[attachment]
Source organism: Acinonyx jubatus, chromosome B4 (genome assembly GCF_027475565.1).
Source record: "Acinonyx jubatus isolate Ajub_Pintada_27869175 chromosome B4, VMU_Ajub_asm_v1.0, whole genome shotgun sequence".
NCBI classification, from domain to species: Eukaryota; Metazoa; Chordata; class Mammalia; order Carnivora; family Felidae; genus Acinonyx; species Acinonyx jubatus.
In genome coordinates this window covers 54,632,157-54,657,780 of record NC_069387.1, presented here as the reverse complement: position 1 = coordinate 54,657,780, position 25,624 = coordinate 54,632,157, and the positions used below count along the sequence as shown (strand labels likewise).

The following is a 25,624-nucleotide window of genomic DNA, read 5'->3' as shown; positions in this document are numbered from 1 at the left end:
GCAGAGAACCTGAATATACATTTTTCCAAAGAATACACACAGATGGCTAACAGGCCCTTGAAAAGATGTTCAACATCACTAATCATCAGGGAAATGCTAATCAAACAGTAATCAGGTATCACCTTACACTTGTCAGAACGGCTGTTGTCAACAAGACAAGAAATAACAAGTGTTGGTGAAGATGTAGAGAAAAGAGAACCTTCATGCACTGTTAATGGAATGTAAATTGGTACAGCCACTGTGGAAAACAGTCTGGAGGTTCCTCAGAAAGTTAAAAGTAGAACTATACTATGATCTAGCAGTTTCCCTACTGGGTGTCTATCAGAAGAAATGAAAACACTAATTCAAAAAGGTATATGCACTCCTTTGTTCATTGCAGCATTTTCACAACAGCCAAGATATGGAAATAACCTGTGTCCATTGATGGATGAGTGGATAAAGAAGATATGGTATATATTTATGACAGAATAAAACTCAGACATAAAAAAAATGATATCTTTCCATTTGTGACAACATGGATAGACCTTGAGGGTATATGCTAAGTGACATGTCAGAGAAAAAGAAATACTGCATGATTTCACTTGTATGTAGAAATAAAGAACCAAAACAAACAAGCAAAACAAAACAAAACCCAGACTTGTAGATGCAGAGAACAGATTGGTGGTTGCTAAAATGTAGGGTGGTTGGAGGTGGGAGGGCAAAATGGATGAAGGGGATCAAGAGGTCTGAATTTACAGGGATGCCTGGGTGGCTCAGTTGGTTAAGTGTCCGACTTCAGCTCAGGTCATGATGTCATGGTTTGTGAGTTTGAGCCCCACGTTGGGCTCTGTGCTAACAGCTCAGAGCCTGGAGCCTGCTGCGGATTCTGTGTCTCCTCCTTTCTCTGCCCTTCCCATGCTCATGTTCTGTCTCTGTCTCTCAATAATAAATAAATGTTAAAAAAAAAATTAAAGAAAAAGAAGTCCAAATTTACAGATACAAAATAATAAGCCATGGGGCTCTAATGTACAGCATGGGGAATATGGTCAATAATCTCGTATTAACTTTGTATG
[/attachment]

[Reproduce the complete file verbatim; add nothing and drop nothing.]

Source organism: Acinonyx jubatus, chromosome B4 (genome assembly GCF_027475565.1).
Source record: "Acinonyx jubatus isolate Ajub_Pintada_27869175 chromosome B4, VMU_Ajub_asm_v1.0, whole genome shotgun sequence".
NCBI classification, from domain to species: Eukaryota; Metazoa; Chordata; class Mammalia; order Carnivora; family Felidae; genus Acinonyx; species Acinonyx jubatus.
In genome coordinates this window covers 54,632,157-54,657,780 of record NC_069387.1, presented here as the reverse complement: position 1 = coordinate 54,657,780, position 25,624 = coordinate 54,632,157, and the positions used below count along the sequence as shown (strand labels likewise).

The following is a 25,624-nucleotide window of genomic DNA, read 5'->3' as shown; positions in this document are numbered from 1 at the left end:
GCAGAGAACCTGAATATACATTTTTCCAAAGAATACACACAGATGGCTAACAGGCCCTTGAAAAGATGTTCAACATCACTAATCATCAGGGAAATGCTAATCAAACAGTAATCAGGTATCACCTTACACTTGTCAGAACGGCTGTTGTCAACAAGACAAGAAATAACAAGTGTTGGTGAAGATGTAGAGAAAAGAGAACCTTCATGCACTGTTAATGGAATGTAAATTGGTACAGCCACTGTGGAAAACAGTCTGGAGGTTCCTCAGAAAGTTAAAAGTAGAACTATACTATGATCTAGCAGTTTCCCTACTGGGTGTCTATCAGAAGAAATGAAAACACTAATTCAAAAAGGTATATGCACTCCTTTGTTCATTGCAGCATTTTCACAACAGCCAAGATATGGAAATAACCTGTGTCCATTGATGGATGAGTGGATAAAGAAGATATGGTATATATTTATGACAGAATAAAACTCAGACATAAAAAAAATGATATCTTTCCATTTGTGACAACATGGATAGACCTTGAGGGTATATGCTAAGTGACATGTCAGAGAAAAAGAAATACTGCATGATTTCACTTGTATGTAGAAATAAAGAACCAAAACAAACAAGCAAAACAAAACAAAACCCAGACTTGTAGATGCAGAGAACAGATTGGTGGTTGCTAAAATGTAGGGTGGTTGGAGGTGGGAGGGCAAAATGGATGAAGGGGATCAAGAGGTCTGAATTTACAGGGATGCCTGGGTGGCTCAGTTGGTTAAGTGTCCGACTTCAGCTCAGGTCATGATGTCATGGTTTGTGAGTTTGAGCCCCACGTTGGGCTCTGTGCTAACAGCTCAGAGCCTGGAGCCTGCTGCGGATTCTGTGTCTCCTCCTTTCTCTGCCCTTCCCATGCTCATGTTCTGTCTCTGTCTCTCAATAATAAATAAATGTTAAAAAAAAAATTAAAGAAAAAGAAGTCCAAATTTACAGATACAAAATAATAAGCCATGGGGCTCTAATGTACAGCATGGGGAATATGGTCAATAATCTCGTATTAACTTTGTATG